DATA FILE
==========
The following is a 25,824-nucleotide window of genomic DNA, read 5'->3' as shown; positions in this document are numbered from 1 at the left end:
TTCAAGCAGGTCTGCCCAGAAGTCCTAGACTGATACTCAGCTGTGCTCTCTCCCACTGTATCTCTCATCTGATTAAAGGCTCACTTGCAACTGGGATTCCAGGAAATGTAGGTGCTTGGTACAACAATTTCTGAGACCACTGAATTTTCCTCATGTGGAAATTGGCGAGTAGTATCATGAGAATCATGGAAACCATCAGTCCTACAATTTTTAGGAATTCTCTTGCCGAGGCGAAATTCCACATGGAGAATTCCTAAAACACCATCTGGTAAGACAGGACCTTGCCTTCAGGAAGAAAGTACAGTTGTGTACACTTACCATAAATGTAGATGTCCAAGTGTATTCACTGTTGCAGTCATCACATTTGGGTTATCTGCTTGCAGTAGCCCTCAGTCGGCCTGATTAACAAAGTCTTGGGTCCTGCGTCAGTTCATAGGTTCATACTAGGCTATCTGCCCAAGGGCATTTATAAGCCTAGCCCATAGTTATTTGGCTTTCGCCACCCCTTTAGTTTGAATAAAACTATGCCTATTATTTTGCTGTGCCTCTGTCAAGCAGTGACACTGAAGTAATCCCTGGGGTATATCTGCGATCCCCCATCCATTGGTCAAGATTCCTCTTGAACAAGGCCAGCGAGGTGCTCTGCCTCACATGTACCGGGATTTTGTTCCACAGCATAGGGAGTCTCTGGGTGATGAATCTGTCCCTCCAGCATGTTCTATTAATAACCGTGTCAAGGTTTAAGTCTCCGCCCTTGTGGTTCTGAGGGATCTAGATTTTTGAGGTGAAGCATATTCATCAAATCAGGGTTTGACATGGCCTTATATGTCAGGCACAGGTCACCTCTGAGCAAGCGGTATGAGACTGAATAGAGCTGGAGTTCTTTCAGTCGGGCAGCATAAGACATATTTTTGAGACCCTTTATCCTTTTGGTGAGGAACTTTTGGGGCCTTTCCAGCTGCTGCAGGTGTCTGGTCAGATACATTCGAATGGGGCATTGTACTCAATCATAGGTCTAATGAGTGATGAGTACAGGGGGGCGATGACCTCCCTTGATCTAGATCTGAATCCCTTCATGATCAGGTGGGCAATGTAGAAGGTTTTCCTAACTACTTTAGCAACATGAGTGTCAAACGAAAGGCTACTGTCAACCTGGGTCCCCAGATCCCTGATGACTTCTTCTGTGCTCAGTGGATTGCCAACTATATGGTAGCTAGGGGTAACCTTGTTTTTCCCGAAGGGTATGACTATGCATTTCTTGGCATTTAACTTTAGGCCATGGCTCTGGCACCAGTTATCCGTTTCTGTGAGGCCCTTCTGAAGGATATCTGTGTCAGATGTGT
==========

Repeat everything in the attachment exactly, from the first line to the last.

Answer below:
The following is a 25,824-nucleotide window of genomic DNA, read 5'->3' as shown; positions in this document are numbered from 1 at the left end:
TTCAAGCAGGTCTGCCCAGAAGTCCTAGACTGATACTCAGCTGTGCTCTCTCCCACTGTATCTCTCATCTGATTAAAGGCTCACTTGCAACTGGGATTCCAGGAAATGTAGGTGCTTGGTACAACAATTTCTGAGACCACTGAATTTTCCTCATGTGGAAATTGGCGAGTAGTATCATGAGAATCATGGAAACCATCAGTCCTACAATTTTTAGGAATTCTCTTGCCGAGGCGAAATTCCACATGGAGAATTCCTAAAACACCATCTGGTAAGACAGGACCTTGCCTTCAGGAAGAAAGTACAGTTGTGTACACTTACCATAAATGTAGATGTCCAAGTGTATTCACTGTTGCAGTCATCACATTTGGGTTATCTGCTTGCAGTAGCCCTCAGTCGGCCTGATTAACAAAGTCTTGGGTCCTGCGTCAGTTCATAGGTTCATACTAGGCTATCTGCCCAAGGGCATTTATAAGCCTAGCCCATAGTTATTTGGCTTTCGCCACCCCTTTAGTTTGAATAAAACTATGCCTATTATTTTGCTGTGCCTCTGTCAAGCAGTGACACTGAAGTAATCCCTGGGGTATATCTGCGATCCCCCATCCATTGGTCAAGATTCCTCTTGAACAAGGCCAGCGAGGTGCTCTGCCTCACATGTACCGGGATTTTGTTCCACAGCATAGGGAGTCTCTGGGTGATGAATCTGTCCCTCCAGCATGTTCTATTAATAACCGTGTCAAGGTTTAAGTCTCCGCCCTTGTGGTTCTGAGGGATCTAGATTTTTGAGGTGAAGCATATTCATCAAATCAGGGTTTGACATGGCCTTATATGTCAGGCACAGGTCACCTCTGAGCAAGCGGTATGAGACTGAATAGAGCTGGAGTTCTTTCAGTCGGGCAGCATAAGACATATTTTTGAGACCCTTTATCCTTTTGGTGAGGAACTTTTGGGGCCTTTCCAGCTGCTGCAGGTGTCTGGTCAGATACATTCGAATGGGGCATTGTACTCAATCATAGGTCTAATGAGTGATGAGTACAGGGGGGCGATGACCTCCCTTGATCTAGATCTGAATCCCTTCATGATCAGGTGGGCAATGTAGAAGGTTTTCCTAACTACTTTAGCAACATGAGTGTCAAACGAAAGGCTACTGTCAACCTGGGTCCCCAGATCCCTGATGACTTCTTCTGTGCTCAGTGGATTGCCAACTATATGGTAGCTAGGGGTAACCTTGTTTTTCCCGAAGGGTATGACTATGCATTTCTTGGCATTTAACTTTAGGCCATGGCTCTGGCACCAGTTATCCGTTTCTGTGAGGCCCTTCTGAAGGATATCTGTGTCAGATGTGT